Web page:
A private member’s bill endorsed by the House of Commons this month making registered education savings plans dollar-for-dollar tax deductible is being condemned by faculty and student groups, who say the tax break won’t help make post-secondary education more accessible for most students and their families.
Amanda Aziz, national chairperson of the Canadian Federation of Students, says only wealthier families will benefit from the legislation to allow up to $5,000 a year in RESP contributions to be tax deductible.
“Liberal MP Dan McTeague’s bill is a bad use of scarce resources,” Aziz said. “It will cost about $1 billion a year. Reducing tuition fees and increasing needs-based grants would be a far more equitable way of providing assistance to students.”
Recent Statistics Canada figures show that RESPs already tend to benefit upper-income families who can afford to make the contributions.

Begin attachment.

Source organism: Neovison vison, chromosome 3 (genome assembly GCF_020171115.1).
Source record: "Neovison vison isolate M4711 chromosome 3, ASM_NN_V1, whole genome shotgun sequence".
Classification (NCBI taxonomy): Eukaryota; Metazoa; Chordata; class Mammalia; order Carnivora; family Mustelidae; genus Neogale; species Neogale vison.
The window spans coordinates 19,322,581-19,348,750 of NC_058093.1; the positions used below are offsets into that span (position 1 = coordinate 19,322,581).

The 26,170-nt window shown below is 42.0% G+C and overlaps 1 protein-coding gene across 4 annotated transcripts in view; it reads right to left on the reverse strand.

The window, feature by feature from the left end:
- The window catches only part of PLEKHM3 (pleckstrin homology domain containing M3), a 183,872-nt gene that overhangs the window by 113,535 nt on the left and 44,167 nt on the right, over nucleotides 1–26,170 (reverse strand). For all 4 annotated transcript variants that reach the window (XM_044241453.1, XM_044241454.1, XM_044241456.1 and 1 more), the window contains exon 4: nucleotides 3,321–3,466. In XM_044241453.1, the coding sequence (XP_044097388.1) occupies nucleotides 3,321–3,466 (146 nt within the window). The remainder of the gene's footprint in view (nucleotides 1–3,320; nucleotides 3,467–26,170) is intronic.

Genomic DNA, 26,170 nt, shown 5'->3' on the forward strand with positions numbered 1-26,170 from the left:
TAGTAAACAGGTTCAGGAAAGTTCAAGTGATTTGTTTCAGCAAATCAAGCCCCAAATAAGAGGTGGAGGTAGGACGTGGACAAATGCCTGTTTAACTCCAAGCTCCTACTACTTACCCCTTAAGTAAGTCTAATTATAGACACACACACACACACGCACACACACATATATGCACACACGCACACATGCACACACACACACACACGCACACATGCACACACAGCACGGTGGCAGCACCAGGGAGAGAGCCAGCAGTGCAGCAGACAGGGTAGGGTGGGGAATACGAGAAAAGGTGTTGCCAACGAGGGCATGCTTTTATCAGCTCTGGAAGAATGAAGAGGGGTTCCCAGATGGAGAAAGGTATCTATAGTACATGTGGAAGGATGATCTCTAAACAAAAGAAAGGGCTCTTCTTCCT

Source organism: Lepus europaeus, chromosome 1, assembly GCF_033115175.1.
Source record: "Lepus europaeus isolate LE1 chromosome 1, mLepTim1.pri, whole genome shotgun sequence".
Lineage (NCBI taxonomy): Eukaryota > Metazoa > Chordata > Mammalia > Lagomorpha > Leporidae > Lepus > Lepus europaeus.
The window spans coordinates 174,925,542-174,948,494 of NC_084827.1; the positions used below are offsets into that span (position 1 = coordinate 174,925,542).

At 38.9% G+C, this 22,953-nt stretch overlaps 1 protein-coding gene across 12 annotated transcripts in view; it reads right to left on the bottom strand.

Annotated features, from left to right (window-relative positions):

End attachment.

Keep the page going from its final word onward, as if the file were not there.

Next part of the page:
CAUT president Greg Allain also criticized the bill, saying the $1 billion would be better spent on research funding and supplementing universities’ budgets.
“We need an increase in core funding for colleges and universities and a renewed investment in basic research through the granting councils,” Allain said.
“It’s very disappointing the three opposition parties joined together to get this ill-conceived bill through the house, and we will work with students and other partners to see that it’s defeated.”